- Obama ‘birther’ theories float, as Hawaii health director killed in crash
- U.S. drone faulted for killing 14 ‘innocent civilians’ at Yemen wedding
- GOP hopes taking shutdown off the table with budget deal will pay dividends
- Chinese Death Star: The moon cited as the perfect launch pad for ballistic missiles
- Help wanted: Homeland Security plagued by vacancies at the top
- We are not amused: Queen’s protection officers warned to keep ‘sticky fingers’ off the royal cashews
- Unleash the crossbows: Gov. Scott Walker creates new hunting season
- Bubonic plague kills 20 in Madagascar
- G-20 diplomats fell for hacker attack promising nude photos of former French first lady Carla Bruni
- Minnesota guardsman charged with stealing private soldier data for fake IDs
Health care appeal cites interstate commerce
ATLANTA | The federal health care overhaul’s core requirement to make virtually all citizens buy health insurance or face tax penalties is constitutional because Congress has the authority to regulate interstate business, the Justice Department said in its appeal of a ruling that struck down the Obama administration’s signature legislation.
The government’s 62-page motion, filed Friday to the 11th U.S. Circuit Court of Appeals, argued that Congress had the power to enact the overhaul’s minimum coverage requirements because it is a “rational means of regulating the way participants in the health care market pay for their services.”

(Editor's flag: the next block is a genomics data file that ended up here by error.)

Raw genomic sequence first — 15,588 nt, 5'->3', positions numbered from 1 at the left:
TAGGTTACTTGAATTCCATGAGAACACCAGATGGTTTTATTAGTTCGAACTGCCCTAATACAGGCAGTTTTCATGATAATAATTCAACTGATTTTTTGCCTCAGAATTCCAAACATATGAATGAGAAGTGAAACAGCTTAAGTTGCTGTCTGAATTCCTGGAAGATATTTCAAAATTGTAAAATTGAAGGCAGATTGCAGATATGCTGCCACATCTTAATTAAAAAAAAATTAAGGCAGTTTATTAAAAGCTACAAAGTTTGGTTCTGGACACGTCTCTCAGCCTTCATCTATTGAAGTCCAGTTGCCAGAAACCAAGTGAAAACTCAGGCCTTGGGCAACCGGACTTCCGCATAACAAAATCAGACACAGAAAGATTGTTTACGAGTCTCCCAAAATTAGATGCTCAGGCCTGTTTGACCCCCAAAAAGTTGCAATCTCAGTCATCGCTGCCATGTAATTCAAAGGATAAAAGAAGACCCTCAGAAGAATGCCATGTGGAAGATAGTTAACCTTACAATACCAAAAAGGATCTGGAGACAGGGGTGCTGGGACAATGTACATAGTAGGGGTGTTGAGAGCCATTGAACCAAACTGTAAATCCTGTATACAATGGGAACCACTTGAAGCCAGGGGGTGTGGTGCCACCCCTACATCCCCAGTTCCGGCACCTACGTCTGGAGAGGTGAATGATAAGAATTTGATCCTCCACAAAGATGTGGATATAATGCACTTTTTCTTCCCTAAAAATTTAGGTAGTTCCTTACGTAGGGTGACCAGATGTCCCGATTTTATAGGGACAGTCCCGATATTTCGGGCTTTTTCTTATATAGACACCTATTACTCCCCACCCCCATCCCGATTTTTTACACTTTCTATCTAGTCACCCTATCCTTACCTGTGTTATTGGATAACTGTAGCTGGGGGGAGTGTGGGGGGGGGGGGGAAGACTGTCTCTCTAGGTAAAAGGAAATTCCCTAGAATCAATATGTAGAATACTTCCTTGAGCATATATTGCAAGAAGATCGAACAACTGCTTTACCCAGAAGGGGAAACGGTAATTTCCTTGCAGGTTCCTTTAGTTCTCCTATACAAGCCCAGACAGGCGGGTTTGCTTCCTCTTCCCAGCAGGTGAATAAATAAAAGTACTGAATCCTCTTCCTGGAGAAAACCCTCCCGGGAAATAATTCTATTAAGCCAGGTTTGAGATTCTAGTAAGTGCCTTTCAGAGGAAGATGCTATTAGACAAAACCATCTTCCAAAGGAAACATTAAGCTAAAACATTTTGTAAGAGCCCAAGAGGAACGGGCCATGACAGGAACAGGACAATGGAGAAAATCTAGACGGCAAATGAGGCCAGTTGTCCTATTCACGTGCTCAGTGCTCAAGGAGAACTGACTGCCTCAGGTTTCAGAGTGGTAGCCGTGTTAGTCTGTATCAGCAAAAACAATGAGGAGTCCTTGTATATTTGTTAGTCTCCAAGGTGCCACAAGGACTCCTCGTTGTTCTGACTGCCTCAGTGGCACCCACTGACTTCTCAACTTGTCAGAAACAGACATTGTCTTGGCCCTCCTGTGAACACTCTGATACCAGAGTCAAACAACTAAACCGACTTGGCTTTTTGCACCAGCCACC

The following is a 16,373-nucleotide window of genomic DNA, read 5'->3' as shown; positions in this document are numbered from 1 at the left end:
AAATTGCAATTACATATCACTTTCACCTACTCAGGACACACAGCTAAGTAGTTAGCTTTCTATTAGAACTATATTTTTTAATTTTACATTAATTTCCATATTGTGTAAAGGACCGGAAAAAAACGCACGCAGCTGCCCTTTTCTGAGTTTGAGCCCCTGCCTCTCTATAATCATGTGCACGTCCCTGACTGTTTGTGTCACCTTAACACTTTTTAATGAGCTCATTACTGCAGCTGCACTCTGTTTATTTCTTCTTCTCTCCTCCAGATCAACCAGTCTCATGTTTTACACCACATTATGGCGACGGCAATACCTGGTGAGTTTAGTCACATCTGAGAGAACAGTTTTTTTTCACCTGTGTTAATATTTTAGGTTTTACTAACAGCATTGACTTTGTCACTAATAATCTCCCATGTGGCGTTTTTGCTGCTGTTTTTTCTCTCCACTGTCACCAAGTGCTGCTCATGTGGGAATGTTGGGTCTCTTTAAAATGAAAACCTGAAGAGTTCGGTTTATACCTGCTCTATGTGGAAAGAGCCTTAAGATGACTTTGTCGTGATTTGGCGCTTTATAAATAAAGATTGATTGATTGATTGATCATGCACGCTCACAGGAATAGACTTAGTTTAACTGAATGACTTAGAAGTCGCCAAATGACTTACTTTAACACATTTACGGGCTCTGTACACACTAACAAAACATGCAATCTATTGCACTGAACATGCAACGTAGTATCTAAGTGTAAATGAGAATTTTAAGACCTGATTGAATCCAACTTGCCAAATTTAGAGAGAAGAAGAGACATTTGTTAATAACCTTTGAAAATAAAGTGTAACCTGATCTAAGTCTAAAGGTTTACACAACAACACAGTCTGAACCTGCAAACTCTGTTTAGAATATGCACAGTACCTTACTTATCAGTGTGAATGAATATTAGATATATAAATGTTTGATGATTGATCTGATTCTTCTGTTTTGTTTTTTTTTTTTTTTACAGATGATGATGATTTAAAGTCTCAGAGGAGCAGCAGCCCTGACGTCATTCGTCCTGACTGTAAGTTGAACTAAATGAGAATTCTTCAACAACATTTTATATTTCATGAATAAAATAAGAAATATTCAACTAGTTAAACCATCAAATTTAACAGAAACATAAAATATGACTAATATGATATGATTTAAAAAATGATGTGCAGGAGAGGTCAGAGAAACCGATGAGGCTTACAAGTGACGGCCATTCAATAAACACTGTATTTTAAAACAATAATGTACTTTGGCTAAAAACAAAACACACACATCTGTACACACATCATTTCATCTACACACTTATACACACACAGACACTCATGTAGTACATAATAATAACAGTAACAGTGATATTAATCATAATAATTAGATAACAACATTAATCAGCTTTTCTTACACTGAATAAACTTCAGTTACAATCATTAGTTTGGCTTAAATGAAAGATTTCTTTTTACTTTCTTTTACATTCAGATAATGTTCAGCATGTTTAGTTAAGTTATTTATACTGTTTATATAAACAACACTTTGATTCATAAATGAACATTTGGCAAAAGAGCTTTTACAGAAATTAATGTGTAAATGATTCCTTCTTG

The motion also warned that other pieces of the overhaul, including a law that blocks insurers from denying coverage to people because of pre-existing conditions, would be “unworkable” without a minimum coverage provision.
Twenty-six states filed a lawsuit that said Congress had exceeded its authority by requiring that all citizens buy health insurance or face tax penalties. U.S. District Judge Roger Vinson of Florida agreed in a Jan. 31 ruling that said President Obama’s entire health care overhaul is unconstitutional. It is considered the most sweeping ruling against the health care law.
Debates leveraged as fundraisers
LAS VEGAS | The Republican National Committee is suggesting a series of presidential debates and fundraisers starting in August and extending through February.
In a letter sent Friday to several likely GOP presidential candidates, former RNC attorney James Bopp proposed six RNC-sanctioned debates that would be coupled with fundraisers to help dig the central party out of its $21 million debt. The RNC would determine the format, sponsors and moderators of the debates. News organizations traditionally organize primary debates.
The candidates would not be blocked from participating in other debates, although Democratic candidates said four years ago that they would participate only in forums sanctioned by the Democratic National Committee.
Rep. Paul plans hearing on aid to foreign banks
Rep. Ron Paul, Texas Republican and persistent Federal Reserve critic, plans to hold a hearing on the U.S. central bank’s emergency loans to the branches of non-U.S. banks, his spokeswoman said Saturday.
“I was surprised and deeply disturbed … to learn the staggering amount of money that went to foreign banks,” Mr. Paul said.
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- Inside China: Ukraine gets nuclear umbrella
- Echoes of Cold War in Ukraine as Russia tries to rein in former Soviet satellites
- PRUDEN: The last living witnesses; they wore the yellow star and remember the Nazi terror
- American missing in Iran was CIA operative who went rogue - Washington Times#pagebreak#pagebreak
- Medicare pays full price for half-empty vials of medicine
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